More proof of aspirin's benefits
Published: Tuesday, August 13, 2013 at 6:01 a.m.
Last Modified: Monday, August 12, 2013 at 5:08 p.m.
Q: I keep hearing that aspirin protects you from a lot of serious health problems and that it can tear up your guts. Is it safe, and should I take it?
— Nancy H., Chicago
A: All the info about aspirin that's swirling around is enough to give you a headache! But we've been advocates of preventive aspirin therapy for a long time, and there is ever more evidence that done right (and with your doctor's OK) it can be mild on your gut and a very smart choice.
Some basic facts
1. Aspirin may irritate the gastrointestinal tract, especially in high doses over a long period of time.
Solution: If you're already prescribed a daily dose of aspirin, follow your doc's advice! Otherwise, take two low-dose aspirins (81 mg): We do one in the morning and one in the evening, but you can take both at once if that's easier for you. And always drink half a glass of warm water before and after you take the pill(s). Two, instead of one, low-dose aspirins doesn't appreciably raise your risk of complication, and it more than doubles the heart benefits and anti-cancer protection.
2. Aspirin is an anticoagulant (that's part of its benefit in preventing stroke).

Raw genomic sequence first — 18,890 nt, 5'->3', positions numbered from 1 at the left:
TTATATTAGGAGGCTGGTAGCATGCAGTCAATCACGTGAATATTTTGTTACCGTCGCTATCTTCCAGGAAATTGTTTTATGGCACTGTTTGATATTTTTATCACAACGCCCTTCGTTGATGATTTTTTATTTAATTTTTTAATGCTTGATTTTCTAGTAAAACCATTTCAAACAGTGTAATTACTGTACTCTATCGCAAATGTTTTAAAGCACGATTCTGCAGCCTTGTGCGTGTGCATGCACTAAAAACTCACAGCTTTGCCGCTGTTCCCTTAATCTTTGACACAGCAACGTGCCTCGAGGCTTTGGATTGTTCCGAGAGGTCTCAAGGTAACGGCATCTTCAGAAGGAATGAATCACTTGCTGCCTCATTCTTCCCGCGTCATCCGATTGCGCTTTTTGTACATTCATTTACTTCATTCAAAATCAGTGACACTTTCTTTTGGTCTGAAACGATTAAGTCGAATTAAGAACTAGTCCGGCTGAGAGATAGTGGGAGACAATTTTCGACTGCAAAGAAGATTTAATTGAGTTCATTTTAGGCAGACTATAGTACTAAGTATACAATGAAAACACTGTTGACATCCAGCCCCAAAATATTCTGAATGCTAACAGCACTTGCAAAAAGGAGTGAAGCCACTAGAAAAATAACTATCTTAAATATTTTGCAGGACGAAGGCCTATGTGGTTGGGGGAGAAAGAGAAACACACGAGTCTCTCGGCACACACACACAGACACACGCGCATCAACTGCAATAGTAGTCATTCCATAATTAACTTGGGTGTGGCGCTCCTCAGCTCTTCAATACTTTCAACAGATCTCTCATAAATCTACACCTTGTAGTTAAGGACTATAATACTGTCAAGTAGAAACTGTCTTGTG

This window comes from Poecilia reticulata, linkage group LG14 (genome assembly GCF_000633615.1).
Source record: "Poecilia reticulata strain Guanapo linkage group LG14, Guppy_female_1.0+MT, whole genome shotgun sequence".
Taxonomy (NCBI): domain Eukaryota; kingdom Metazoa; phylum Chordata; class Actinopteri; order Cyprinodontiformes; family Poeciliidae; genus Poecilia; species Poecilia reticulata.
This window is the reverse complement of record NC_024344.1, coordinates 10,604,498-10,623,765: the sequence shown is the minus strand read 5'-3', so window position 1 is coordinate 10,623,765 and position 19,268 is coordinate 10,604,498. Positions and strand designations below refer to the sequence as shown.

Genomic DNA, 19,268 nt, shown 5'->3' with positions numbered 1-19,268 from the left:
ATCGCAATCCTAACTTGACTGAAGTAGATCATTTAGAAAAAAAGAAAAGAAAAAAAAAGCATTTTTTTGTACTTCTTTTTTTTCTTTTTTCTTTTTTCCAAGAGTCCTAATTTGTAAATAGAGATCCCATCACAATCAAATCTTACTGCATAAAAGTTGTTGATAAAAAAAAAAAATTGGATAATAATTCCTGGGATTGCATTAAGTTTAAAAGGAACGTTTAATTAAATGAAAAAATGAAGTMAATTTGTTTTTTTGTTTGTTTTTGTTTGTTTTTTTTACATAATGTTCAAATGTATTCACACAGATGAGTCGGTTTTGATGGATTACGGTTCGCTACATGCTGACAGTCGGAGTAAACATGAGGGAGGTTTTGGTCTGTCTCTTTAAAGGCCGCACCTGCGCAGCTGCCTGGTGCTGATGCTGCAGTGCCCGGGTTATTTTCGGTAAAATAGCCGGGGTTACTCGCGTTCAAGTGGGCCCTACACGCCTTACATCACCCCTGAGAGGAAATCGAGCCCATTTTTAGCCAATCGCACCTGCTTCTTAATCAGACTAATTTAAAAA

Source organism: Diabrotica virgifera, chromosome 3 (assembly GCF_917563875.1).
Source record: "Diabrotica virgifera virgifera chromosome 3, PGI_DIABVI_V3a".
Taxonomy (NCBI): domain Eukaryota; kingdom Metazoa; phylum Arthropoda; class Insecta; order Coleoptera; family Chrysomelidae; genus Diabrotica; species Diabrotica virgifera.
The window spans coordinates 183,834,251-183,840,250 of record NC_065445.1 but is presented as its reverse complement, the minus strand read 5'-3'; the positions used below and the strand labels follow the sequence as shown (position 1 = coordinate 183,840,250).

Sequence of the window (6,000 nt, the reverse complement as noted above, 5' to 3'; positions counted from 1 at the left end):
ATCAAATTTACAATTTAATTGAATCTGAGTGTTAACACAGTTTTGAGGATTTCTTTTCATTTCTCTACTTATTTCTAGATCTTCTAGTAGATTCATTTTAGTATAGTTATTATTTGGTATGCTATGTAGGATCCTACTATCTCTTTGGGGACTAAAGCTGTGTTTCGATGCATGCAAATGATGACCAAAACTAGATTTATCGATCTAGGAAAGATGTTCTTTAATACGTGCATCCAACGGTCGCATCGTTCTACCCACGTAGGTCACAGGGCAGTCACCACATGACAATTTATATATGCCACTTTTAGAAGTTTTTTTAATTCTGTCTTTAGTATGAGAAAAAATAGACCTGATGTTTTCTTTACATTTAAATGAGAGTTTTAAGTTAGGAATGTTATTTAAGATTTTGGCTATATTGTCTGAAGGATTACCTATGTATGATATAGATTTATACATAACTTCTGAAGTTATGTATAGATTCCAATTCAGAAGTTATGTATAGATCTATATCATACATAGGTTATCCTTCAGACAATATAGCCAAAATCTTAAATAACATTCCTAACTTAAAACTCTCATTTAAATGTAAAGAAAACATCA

Solution: Find out from your doc how it interacts with medications, supplements and herbs you're taking and if you're at risk for bleeding-related problems.
3. A small percentage of folks seem aspirin-resistant. The more likely reason they don't benefit from aspirin therapy? They take just one coated aspirin.
Solution: Never coated and always with those glasses of warm water!
What else can aspirin do? Two large meta-studies concluded that low-dose aspirin reduces the incidence of colon, esophageal, prostate, ovarian and breast cancers by almost 40 percent, and for some folks with a particular genetic mutation, it slashes the risk of colon cancer by 82 percent (it starts protecting in 90 days). If taken for five years, it cuts the risk of melanoma 30 percent in Caucasian women. Low-dose aspirin also cuts the risk of all those cancers spreading by 35 percent to 40 percent.
Email your health and wellness questions to Dr. Oz and Dr. Roizen at email@example.com.
Reader comments posted to this article may be published in our print edition. All rights reserved. This copyrighted material may not be re-published without permission. Links are encouraged.